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Young Adults with Cancer Face Unique Challenges

by Doug Ulman and Diana Ulman

Photo by Cancer Type

In the natural course of life, young adults go forth with optimism, idealism, and a belief that they are indestructible. When they are robbed of that special perspective because of a life-threatening disease, they have a particularly difficult adjustment to make. There are issues that are very specific to young adults dealing with cancer. Just as these young people should most likely be separating from family and becoming independent, they are pulled back into a dependent role due to the need for family help and support.

Living arrangements often complicate the situation as many young adults live a distance from family, either because they are away at school or working in a different community from where they grew up. Should they move back home and give up school and peer support, or should they stay away from home and be far from family support? Should they travel back and forth and then need doctors in both locations? It is important to have medical and emotional support systems in place, no matter where they choose to live.

Most young adults do not have experience in making major medical decisions. They find themselves thrown into a situation of supreme importance. They must sign authorization forms for procedures to be done where frightening side affects are listed alongside headache and dizziness. They must also make very crucial treatment decisions. Clear and honest explanations are critical. For parents, respecting your child’s decisions when they differ from your choices is extremely difficult but important. Some medical professionals talk only to the young adult and ignore parents, while other medical professionals talk to parents, ignoring the person with cancer. Yet others play one against the other. Furthermore, some family members have difficulty communicating with one another. It is helpful to be able to work through decision processes together as a family, but of course, the final decision is the prerogative of the person with cancer.

Most young adults do not have experience in making major medical decisions.

Health insurance is often not in place as young people move from coverage under their family’s policy to one of their own. Also, most young adults have not yet purchased life insurance, and they may find themselves ineligible once they are diagnosed with cancer. Even those people who have health insurance can experience financial stress as bills for co-payments, deductibles, lost wages, or travel for treatment add up. Finding financial help and deciphering bills is another challenge that parents can often help with, alleviating another burden that can be overwhelming.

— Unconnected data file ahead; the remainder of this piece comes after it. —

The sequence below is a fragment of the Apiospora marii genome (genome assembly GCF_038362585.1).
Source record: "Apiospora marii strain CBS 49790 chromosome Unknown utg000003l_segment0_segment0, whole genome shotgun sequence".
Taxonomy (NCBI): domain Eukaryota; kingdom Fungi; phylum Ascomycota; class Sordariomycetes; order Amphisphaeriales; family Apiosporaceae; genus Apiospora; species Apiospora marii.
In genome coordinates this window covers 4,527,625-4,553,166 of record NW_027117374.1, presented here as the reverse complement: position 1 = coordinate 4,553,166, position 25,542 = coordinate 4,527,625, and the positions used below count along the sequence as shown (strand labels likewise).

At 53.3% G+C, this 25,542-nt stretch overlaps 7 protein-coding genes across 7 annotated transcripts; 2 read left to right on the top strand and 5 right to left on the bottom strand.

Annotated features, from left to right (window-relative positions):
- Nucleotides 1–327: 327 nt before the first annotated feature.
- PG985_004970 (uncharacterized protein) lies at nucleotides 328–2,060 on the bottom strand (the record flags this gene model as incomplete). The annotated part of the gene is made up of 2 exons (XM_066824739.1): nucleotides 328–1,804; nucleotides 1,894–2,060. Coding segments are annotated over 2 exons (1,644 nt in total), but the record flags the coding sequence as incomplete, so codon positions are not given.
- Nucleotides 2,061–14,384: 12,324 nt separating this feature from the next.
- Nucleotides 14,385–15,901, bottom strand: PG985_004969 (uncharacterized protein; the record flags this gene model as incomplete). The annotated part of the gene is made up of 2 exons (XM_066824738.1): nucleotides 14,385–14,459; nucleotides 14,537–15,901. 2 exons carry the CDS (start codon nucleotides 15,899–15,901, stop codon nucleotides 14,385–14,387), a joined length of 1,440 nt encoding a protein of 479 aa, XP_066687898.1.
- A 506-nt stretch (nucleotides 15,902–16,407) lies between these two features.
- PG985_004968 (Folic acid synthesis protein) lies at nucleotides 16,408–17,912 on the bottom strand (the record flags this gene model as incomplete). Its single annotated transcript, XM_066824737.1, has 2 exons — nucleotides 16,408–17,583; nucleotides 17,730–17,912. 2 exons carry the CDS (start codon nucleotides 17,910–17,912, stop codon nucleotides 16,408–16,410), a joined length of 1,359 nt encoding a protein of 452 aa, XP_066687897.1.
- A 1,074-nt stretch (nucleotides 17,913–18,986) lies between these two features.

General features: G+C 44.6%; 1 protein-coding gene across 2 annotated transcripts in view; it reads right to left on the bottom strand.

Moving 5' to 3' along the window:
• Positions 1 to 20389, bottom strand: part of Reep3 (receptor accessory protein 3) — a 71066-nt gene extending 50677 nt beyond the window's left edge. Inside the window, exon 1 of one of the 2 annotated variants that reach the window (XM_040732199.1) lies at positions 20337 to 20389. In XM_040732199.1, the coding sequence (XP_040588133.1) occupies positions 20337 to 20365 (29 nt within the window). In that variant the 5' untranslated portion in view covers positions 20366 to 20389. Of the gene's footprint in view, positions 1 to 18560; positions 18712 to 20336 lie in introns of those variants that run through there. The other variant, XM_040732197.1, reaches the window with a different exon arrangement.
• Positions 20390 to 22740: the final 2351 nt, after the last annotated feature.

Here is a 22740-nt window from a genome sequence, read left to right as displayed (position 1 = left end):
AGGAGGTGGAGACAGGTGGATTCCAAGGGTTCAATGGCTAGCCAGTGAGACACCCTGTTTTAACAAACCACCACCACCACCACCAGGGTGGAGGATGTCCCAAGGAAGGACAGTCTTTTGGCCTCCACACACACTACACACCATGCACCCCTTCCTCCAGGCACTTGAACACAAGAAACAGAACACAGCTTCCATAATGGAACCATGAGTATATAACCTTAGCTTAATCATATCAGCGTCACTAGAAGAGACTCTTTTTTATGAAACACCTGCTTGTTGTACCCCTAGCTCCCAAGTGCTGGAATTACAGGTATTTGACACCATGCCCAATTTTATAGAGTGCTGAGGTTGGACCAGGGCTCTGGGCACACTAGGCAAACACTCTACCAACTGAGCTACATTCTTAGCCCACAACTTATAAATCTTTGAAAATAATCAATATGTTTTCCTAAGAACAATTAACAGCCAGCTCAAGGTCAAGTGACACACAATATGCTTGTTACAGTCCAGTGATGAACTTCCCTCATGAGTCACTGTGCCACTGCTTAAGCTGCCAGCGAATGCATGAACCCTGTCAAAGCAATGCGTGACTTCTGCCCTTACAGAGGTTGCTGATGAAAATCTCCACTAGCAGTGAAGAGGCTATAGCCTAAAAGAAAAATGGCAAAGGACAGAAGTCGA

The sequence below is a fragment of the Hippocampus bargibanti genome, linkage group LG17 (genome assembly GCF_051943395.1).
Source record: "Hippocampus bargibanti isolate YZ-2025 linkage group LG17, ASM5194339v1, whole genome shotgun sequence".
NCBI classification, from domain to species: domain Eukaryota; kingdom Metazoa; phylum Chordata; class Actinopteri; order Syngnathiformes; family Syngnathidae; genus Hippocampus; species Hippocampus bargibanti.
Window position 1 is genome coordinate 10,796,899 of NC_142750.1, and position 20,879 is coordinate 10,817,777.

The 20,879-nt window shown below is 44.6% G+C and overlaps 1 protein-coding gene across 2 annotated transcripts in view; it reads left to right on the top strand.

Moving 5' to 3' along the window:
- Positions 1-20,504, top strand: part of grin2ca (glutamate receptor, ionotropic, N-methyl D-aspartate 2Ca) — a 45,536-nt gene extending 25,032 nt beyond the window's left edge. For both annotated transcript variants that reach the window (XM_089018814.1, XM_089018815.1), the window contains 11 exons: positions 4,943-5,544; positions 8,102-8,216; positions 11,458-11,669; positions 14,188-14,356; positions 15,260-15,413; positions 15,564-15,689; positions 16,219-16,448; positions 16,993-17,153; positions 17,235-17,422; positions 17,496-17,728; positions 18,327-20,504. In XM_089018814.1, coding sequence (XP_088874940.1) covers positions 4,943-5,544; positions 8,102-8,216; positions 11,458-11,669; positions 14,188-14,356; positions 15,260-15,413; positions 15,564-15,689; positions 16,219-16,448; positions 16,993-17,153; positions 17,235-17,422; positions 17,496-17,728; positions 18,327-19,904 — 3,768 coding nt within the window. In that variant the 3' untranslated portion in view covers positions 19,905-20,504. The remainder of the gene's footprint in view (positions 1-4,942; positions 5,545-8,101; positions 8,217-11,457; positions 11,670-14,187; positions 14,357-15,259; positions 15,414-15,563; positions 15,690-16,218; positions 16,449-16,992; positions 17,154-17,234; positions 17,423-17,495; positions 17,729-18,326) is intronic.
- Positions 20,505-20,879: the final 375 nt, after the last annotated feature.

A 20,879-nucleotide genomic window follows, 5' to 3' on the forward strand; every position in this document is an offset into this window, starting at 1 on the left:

The decision as to whether to go public or not with the information that one has a life-threatening illness is a difficult one for young adults. It is important to proceed with life in as normal a way as possible, and telling everyone about the illness can make normalcy difficult. On the other hand, support from friends and family is very helpful to recovery and survival.

Navigating medical care, medications, and follow-up treatment can be overwhelming, on top of trying to get back to school or work. Assuring good nutrition and meal preparation is another burden on a young adult who perhaps has not yet become proficient in that area.

If chemical treatments are indicated, then concerns of fertility come to light. Saving sperm or eggs may be desirable, and can be another unexpected cost. There is often a small window of time in which this can be done. It is wise to speak with a fertility clinic (andrology clinic) or visit www.fertilehope.org to learn about fertility storing options early in the process while the opportunity exists.

Dating and intimacy can also be difficult for young adults as they recover from treatment. Many worry that their cancer, the possibility of recurrence, or the possibility of infertility will be obstacles to serious relationships. Body image is also a concern for those who may have scars or some type of disfigurement. Sensitivity to these subjects is imperative, and support from others who are dealing with the same issues is very helpful.

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Doug Ulman is a three-time cancer survivor and is president of the Lance Armstrong Foundation, www.livestrong.org. He, with the help of his mother and caregiver, Diana, founded the Ulman Cancer Fund For Young Adults (www.ulmanfund.org).

Excerpted with permission from No Way, It Can’t Be!, A guidebook for young adults facing cancer by Doug and Diana Ulman, copyright © 2006 by the Ulman Cancer Fund for Young Adults, Inc.

This article was published in Coping® with Cancer magazine, March/April 2008.